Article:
"What, and have Meghan Markle curtsying to Kate Middleton?" acclaimed royal author Andrew Morton dished. "I don’t think so. I don’t see that as a runner. They’ve got their own lives in California."
"They’ve got their own set, they’ve got their own influence, and they’ve got their own companies," the biographer added when highlighting Meghan and Prince Harry's lives in California.
Although Kate technically outranks Meghan in the royal hierarchy, she would only currently be required to curtsy to her sister-in-law if Prince William was next to her. For royal spouses not born of royal blood, their rank is through their husband and his particular rank in the monarchy. William is the highest-ranking British royal behind his father, King Charles III, and his stepmother, Queen Camilla.
However, when William accedes to the throne and Kate immediately becomes his Queen Consort, Meghan would be expected to curtsy to her with or without Catherine's husband in attendance. A "majesty" always outranks a "royal highness," since only a King or Queen can be styled as His/Her Majesty.
As a general rule of thumb, British royals typically only bow and curtsy to monarchs and their consorts, which means Meghan or Harry would likely never pay homage to William and Kate while they are Prince and Princess of Wales. But if there is ever a future meeting between the Sussex royals and King William V and Queen Catherine, bows and curtsies would be expected.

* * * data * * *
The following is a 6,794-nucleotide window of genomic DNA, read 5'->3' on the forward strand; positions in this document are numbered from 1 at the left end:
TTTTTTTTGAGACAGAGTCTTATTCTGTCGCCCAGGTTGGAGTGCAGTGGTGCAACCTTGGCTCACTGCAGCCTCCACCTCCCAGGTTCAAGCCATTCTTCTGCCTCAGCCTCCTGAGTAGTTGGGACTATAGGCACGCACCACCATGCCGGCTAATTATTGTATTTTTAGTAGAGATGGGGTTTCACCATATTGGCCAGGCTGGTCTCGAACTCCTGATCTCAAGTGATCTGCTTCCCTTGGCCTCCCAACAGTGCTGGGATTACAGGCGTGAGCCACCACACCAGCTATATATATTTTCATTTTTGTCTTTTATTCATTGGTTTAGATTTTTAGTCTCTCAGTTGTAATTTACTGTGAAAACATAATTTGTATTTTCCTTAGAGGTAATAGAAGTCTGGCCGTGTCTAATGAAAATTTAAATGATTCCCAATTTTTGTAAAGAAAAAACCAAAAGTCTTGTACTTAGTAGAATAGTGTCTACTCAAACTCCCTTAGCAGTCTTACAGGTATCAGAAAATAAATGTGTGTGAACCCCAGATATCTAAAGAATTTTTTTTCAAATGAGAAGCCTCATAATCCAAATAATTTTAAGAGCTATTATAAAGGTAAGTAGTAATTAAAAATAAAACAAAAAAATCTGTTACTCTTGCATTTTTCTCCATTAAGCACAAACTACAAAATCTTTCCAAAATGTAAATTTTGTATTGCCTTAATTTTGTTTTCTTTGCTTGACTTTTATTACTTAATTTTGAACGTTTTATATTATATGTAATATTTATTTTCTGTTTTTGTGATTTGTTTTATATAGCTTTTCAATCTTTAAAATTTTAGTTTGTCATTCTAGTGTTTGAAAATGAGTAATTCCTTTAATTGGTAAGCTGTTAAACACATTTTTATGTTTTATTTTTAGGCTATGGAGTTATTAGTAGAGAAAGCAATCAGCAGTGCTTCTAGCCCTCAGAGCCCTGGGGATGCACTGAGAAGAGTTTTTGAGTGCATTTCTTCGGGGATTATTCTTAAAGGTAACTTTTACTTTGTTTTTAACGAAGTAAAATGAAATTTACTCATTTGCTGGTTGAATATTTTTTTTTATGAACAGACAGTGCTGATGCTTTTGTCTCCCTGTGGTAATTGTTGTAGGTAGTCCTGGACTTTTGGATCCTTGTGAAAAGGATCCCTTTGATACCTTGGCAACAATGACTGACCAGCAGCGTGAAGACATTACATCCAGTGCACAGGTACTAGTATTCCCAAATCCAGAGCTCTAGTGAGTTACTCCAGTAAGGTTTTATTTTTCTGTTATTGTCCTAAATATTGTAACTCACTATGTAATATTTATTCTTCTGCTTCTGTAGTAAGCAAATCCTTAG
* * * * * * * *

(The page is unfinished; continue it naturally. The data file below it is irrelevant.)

This news comes after a fresh new attack by the fiery-haired prince on his in-laws in his Netflix documentary, Heart of Invictus. "I didn’t have that support structure, that network, or that expert advice to identify what was actually going on with me," Harry stated in the program.
The Duke of Sussex will also be returning to his home country on the evening of September 7 to attend the WellChild Awards in London. Harry will leave the following day, which is his father's first "Accession Day" and the one-year anniversary of Queen Elizabeth II's death.
It has been reported that the King will have "no time" to meet with his youngest son due to work commitments and the monarch's traditional day of quiet solitude on Accession Day.
The New York Post reported on Andrew Morton's insights.